In the unpolluted air of the Amazon rain forest, the formation of clouds depends on reactions of forest-emitted hydrocarbons with ozone and hydroxyl, in order to generate the aerosols needed as cloud condensation nuclei. Given the relevance of Amazonian convective storms for the local and regional weather, the GoAmazon project was designed to investigate (i) the role of turbulence in the exchanges of gases between the forest and the atmosphere, (ii) the chemical processes related to the photooxidation of biogenic hydrocarbons, and (iii) their impact on aerosol formation. Between March 2014 and January 2015, a 50-m-tall tower was used to collect air turbulence and chemistry data in a region of dense primary forest. In this talk, the field experiment will be presented followed by some initial findings. Data have shown that the frequent passage of convective storms is responsible for significant enhancement of ozone concentrations right above the forest. The interaction between ozone and hydrocarbon molecules, however, depends on the efficiency of turbulent transport within and above the forest. The timescales of the turbulent transport of gases from the region above to a given height inside the canopy can vary from a few minutes to several hours depending on the time of the day. In some cases, these timescales are comparable to ozone deposition and chemical reaction timescales, indicating that these processes can be impacted by the local turbulence intensity. In addition, the residence time of reactive gases emitted within the forest can range from a few seconds to 30 minutes depending on the height of emission and turbulence levels. Finally, it has been observed that right above the forest turbulence can be sustained under more stable conditions than if the forest was not present. In summary, the complex turbulence characteristics of the Amazonian atmosphere likely have an important role in the chemical processes happening in the forest. To help take turbulence into account, simplified models for turbulent transport timescales and air-parcel residence times were developed.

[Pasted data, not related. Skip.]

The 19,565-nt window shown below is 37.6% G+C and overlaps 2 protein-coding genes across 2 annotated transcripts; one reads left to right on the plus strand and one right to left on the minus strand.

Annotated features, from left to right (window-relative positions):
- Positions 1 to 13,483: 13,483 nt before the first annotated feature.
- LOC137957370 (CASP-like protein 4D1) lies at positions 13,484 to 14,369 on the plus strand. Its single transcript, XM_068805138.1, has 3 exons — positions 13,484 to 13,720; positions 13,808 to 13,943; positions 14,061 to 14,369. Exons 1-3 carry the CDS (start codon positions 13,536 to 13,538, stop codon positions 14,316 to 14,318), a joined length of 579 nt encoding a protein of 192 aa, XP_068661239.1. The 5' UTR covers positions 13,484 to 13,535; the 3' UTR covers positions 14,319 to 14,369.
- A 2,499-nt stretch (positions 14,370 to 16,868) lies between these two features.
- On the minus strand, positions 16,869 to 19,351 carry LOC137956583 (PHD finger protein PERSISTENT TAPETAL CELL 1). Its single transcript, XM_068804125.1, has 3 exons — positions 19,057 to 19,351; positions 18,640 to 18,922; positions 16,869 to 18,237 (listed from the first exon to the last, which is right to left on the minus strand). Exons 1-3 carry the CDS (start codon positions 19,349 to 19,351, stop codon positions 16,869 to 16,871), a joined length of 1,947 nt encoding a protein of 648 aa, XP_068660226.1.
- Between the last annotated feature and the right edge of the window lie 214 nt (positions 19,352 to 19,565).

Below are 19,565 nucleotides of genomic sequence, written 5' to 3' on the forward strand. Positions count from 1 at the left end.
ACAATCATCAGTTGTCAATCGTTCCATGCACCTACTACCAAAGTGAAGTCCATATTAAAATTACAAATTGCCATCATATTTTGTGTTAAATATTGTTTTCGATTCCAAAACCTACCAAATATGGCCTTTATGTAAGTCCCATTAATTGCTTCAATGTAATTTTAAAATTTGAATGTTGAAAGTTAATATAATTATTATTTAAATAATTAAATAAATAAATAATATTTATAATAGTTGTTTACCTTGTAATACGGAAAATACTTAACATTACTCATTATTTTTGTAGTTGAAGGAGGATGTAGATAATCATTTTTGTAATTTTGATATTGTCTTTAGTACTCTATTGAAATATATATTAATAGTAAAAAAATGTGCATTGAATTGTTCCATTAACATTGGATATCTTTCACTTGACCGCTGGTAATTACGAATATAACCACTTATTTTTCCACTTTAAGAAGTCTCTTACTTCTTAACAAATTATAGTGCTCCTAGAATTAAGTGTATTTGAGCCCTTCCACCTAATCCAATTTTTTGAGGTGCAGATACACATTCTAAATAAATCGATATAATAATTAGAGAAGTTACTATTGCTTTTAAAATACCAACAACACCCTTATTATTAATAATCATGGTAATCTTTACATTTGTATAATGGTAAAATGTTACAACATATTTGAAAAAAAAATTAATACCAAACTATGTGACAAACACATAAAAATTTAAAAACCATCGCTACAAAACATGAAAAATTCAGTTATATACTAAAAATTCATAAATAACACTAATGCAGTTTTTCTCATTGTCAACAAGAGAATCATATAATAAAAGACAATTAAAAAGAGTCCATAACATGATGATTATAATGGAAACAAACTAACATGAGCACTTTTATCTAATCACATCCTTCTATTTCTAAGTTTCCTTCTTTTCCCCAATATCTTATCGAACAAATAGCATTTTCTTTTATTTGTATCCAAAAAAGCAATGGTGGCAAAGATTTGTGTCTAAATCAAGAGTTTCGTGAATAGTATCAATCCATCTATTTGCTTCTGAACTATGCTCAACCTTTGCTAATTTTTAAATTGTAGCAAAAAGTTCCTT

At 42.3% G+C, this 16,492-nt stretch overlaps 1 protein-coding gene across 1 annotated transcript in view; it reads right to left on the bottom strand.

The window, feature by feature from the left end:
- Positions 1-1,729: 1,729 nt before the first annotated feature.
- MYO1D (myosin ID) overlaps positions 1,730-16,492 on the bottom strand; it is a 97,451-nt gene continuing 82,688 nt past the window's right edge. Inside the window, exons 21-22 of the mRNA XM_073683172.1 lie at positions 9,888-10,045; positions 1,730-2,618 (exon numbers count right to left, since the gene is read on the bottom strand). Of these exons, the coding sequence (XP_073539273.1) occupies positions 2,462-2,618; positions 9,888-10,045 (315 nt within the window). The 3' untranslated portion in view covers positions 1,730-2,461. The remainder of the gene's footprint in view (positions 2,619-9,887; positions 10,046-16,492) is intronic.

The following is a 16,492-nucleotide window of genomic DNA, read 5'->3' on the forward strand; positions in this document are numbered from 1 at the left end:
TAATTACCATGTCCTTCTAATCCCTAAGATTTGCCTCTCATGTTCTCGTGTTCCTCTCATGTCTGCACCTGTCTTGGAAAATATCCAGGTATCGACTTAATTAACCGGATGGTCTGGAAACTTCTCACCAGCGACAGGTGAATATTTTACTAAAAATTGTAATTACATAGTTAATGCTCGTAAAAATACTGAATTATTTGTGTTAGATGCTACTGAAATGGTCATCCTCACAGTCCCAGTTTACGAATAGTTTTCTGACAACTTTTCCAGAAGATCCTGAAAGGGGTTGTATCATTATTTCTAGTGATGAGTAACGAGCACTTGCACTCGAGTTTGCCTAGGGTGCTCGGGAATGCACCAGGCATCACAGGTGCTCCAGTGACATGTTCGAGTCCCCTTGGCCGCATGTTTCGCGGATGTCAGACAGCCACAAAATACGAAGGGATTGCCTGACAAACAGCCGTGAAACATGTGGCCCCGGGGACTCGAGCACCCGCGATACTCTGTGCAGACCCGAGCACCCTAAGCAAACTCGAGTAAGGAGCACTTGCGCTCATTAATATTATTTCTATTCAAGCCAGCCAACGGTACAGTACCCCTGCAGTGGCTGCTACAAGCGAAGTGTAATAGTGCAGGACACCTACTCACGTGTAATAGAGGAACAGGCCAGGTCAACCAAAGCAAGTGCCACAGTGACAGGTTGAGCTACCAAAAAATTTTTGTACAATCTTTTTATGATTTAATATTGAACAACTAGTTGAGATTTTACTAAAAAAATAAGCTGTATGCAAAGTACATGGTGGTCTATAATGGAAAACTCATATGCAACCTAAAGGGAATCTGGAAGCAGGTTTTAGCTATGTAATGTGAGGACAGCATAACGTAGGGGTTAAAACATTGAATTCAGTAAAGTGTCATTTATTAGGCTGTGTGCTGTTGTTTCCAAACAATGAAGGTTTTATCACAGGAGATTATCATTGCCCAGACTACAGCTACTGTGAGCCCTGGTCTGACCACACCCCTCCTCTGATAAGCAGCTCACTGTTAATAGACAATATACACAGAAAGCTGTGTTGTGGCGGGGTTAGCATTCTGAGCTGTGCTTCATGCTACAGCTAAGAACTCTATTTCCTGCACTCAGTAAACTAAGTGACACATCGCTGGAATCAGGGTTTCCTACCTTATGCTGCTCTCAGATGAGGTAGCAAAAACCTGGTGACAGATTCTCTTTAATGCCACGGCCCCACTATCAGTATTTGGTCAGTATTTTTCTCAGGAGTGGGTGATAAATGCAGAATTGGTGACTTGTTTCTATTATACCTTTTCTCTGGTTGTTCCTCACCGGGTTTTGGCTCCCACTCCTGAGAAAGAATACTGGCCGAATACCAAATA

Dr. Livia Freire is a research collaborator at the University of Sao Paulo, Brazil. She has a Ph.D. in Meteorology from The Pennsylvania State University, a M.S. in Numerical Methods for Engineering from Federal University of Parana, Brazil and a B.S in Environmental Engineering from the same university. She is interested in the study of atmospheric turbulence and its role in geophysical and environmental problems, through the use of numerical simulation tools and field data analyses.